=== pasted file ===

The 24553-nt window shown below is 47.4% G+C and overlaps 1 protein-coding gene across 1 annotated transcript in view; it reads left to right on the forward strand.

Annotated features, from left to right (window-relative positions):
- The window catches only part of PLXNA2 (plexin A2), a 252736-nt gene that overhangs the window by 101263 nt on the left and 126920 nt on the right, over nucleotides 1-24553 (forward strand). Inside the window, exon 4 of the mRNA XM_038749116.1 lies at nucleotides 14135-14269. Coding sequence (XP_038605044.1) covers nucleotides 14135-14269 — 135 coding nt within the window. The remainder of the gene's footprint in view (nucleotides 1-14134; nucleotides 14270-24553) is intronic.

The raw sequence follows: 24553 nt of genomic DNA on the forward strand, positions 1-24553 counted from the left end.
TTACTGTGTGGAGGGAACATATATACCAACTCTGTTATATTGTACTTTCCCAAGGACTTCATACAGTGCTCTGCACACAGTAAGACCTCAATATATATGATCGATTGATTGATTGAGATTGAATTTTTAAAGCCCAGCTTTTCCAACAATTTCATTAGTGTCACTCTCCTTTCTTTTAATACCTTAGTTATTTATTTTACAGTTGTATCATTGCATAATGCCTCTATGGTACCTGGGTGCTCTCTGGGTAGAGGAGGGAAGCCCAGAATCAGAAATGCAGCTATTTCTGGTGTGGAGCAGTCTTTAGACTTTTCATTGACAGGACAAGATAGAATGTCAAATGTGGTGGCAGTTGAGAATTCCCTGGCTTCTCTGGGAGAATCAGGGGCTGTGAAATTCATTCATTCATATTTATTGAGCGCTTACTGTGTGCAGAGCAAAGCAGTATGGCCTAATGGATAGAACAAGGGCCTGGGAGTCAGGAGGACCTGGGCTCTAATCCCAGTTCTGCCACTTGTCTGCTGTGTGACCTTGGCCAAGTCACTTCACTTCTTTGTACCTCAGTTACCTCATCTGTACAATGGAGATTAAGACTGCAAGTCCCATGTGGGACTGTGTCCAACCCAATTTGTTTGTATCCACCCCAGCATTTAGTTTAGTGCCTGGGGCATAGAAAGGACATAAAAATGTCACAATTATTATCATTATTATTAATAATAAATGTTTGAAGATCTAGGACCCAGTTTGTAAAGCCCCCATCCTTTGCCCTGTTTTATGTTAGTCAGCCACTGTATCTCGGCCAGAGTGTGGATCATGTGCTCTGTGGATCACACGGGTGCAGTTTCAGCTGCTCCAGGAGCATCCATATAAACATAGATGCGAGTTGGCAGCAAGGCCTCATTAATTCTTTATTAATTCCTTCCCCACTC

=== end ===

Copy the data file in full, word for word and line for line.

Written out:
The 24553-nt window shown below is 47.4% G+C and overlaps 1 protein-coding gene across 1 annotated transcript in view; it reads left to right on the forward strand.

Annotated features, from left to right (window-relative positions):
- The window catches only part of PLXNA2 (plexin A2), a 252736-nt gene that overhangs the window by 101263 nt on the left and 126920 nt on the right, over nucleotides 1-24553 (forward strand). Inside the window, exon 4 of the mRNA XM_038749116.1 lies at nucleotides 14135-14269. Coding sequence (XP_038605044.1) covers nucleotides 14135-14269 — 135 coding nt within the window. The remainder of the gene's footprint in view (nucleotides 1-14134; nucleotides 14270-24553) is intronic.

The raw sequence follows: 24553 nt of genomic DNA on the forward strand, positions 1-24553 counted from the left end.
TTACTGTGTGGAGGGAACATATATACCAACTCTGTTATATTGTACTTTCCCAAGGACTTCATACAGTGCTCTGCACACAGTAAGACCTCAATATATATGATCGATTGATTGATTGAGATTGAATTTTTAAAGCCCAGCTTTTCCAACAATTTCATTAGTGTCACTCTCCTTTCTTTTAATACCTTAGTTATTTATTTTACAGTTGTATCATTGCATAATGCCTCTATGGTACCTGGGTGCTCTCTGGGTAGAGGAGGGAAGCCCAGAATCAGAAATGCAGCTATTTCTGGTGTGGAGCAGTCTTTAGACTTTTCATTGACAGGACAAGATAGAATGTCAAATGTGGTGGCAGTTGAGAATTCCCTGGCTTCTCTGGGAGAATCAGGGGCTGTGAAATTCATTCATTCATATTTATTGAGCGCTTACTGTGTGCAGAGCAAAGCAGTATGGCCTAATGGATAGAACAAGGGCCTGGGAGTCAGGAGGACCTGGGCTCTAATCCCAGTTCTGCCACTTGTCTGCTGTGTGACCTTGGCCAAGTCACTTCACTTCTTTGTACCTCAGTTACCTCATCTGTACAATGGAGATTAAGACTGCAAGTCCCATGTGGGACTGTGTCCAACCCAATTTGTTTGTATCCACCCCAGCATTTAGTTTAGTGCCTGGGGCATAGAAAGGACATAAAAATGTCACAATTATTATCATTATTATTAATAATAAATGTTTGAAGATCTAGGACCCAGTTTGTAAAGCCCCCATCCTTTGCCCTGTTTTATGTTAGTCAGCCACTGTATCTCGGCCAGAGTGTGGATCATGTGCTCTGTGGATCACACGGGTGCAGTTTCAGCTGCTCCAGGAGCATCCATATAAACATAGATGCGAGTTGGCAGCAAGGCCTCATTAATTCTTTATTAATTCCTTCCCCACTC